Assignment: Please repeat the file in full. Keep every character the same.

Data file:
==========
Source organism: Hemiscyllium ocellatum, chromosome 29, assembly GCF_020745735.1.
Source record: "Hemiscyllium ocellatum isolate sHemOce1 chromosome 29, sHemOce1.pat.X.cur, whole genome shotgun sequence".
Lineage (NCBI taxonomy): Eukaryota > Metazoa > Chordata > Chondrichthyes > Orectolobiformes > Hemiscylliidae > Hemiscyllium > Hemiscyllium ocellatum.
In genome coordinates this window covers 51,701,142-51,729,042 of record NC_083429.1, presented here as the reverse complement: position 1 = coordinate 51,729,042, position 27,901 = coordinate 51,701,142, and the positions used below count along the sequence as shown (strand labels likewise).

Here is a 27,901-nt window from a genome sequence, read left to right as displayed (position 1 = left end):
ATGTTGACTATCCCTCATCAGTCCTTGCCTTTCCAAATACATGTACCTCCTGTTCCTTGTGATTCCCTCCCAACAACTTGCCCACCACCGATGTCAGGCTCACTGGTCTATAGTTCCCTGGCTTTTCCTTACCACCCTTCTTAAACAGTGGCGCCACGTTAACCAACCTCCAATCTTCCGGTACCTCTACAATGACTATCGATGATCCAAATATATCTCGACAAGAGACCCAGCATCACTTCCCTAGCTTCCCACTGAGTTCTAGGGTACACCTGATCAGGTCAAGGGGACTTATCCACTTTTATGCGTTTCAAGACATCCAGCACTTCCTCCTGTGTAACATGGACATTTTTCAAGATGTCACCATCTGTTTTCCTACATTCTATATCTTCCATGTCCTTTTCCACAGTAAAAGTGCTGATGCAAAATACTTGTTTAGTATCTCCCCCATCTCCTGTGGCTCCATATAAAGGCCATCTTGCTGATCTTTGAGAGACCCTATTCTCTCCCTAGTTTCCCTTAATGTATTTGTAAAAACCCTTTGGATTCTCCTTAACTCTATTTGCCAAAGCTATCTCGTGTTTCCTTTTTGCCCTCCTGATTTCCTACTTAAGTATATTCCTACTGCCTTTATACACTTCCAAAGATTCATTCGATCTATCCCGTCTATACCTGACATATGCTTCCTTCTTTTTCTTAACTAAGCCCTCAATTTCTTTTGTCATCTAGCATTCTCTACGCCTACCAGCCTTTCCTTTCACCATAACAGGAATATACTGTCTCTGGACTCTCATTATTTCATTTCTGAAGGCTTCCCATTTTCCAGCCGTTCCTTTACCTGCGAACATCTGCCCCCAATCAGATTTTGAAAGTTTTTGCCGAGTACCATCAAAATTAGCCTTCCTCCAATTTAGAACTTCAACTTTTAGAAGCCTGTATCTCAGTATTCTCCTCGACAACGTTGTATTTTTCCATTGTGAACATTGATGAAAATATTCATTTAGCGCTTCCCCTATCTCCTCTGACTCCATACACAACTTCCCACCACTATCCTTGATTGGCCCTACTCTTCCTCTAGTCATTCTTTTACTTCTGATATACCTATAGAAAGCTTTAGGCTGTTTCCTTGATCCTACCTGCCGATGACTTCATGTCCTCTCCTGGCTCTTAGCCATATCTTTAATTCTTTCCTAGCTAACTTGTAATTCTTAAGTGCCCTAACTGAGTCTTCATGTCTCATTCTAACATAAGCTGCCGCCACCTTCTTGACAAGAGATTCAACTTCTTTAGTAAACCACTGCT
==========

Source organism: Hemiscyllium ocellatum, chromosome 29, assembly GCF_020745735.1.
Source record: "Hemiscyllium ocellatum isolate sHemOce1 chromosome 29, sHemOce1.pat.X.cur, whole genome shotgun sequence".
Lineage (NCBI taxonomy): Eukaryota > Metazoa > Chordata > Chondrichthyes > Orectolobiformes > Hemiscylliidae > Hemiscyllium > Hemiscyllium ocellatum.
In genome coordinates this window covers 51,701,142-51,729,042 of record NC_083429.1, presented here as the reverse complement: position 1 = coordinate 51,729,042, position 27,901 = coordinate 51,701,142, and the positions used below count along the sequence as shown (strand labels likewise).

Here is a 27,901-nt window from a genome sequence, read left to right as displayed (position 1 = left end):
ATGTTGACTATCCCTCATCAGTCCTTGCCTTTCCAAATACATGTACCTCCTGTTCCTTGTGATTCCCTCCCAACAACTTGCCCACCACCGATGTCAGGCTCACTGGTCTATAGTTCCCTGGCTTTTCCTTACCACCCTTCTTAAACAGTGGCGCCACGTTAACCAACCTCCAATCTTCCGGTACCTCTACAATGACTATCGATGATCCAAATATATCTCGACAAGAGACCCAGCATCACTTCCCTAGCTTCCCACTGAGTTCTAGGGTACACCTGATCAGGTCAAGGGGACTTATCCACTTTTATGCGTTTCAAGACATCCAGCACTTCCTCCTGTGTAACATGGACATTTTTCAAGATGTCACCATCTGTTTTCCTACATTCTATATCTTCCATGTCCTTTTCCACAGTAAAAGTGCTGATGCAAAATACTTGTTTAGTATCTCCCCCATCTCCTGTGGCTCCATATAAAGGCCATCTTGCTGATCTTTGAGAGACCCTATTCTCTCCCTAGTTTCCCTTAATGTATTTGTAAAAACCCTTTGGATTCTCCTTAACTCTATTTGCCAAAGCTATCTCGTGTTTCCTTTTTGCCCTCCTGATTTCCTACTTAAGTATATTCCTACTGCCTTTATACACTTCCAAAGATTCATTCGATCTATCCCGTCTATACCTGACATATGCTTCCTTCTTTTTCTTAACTAAGCCCTCAATTTCTTTTGTCATCTAGCATTCTCTACGCCTACCAGCCTTTCCTTTCACCATAACAGGAATATACTGTCTCTGGACTCTCATTATTTCATTTCTGAAGGCTTCCCATTTTCCAGCCGTTCCTTTACCTGCGAACATCTGCCCCCAATCAGATTTTGAAAGTTTTTGCCGAGTACCATCAAAATTAGCCTTCCTCCAATTTAGAACTTCAACTTTTAGAAGCCTGTATCTCAGTATTCTCCTCGACAACGTTGTATTTTTCCATTGTGAACATTGATGAAAATATTCATTTAGCGCTTCCCCTATCTCCTCTGACTCCATACACAACTTCCCACCACTATCCTTGATTGGCCCTACTCTTCCTCTAGTCATTCTTTTACTTCTGATATACCTATAGAAAGCTTTAGGCTGTTTCCTTGATCCTACCTGCCGATGACTTCATGTCCTCTCCTGGCTCTTAGCCATATCTTTAATTCTTTCCTAGCTAACTTGTAATTCTTAAGTGCCCTAACTGAGTCTTCATGTCTCATTCTAACATAAGCTGCCGCCACCTTCTTGACAAGAGATTCAACTTCTTTAGTAAACCACTGCT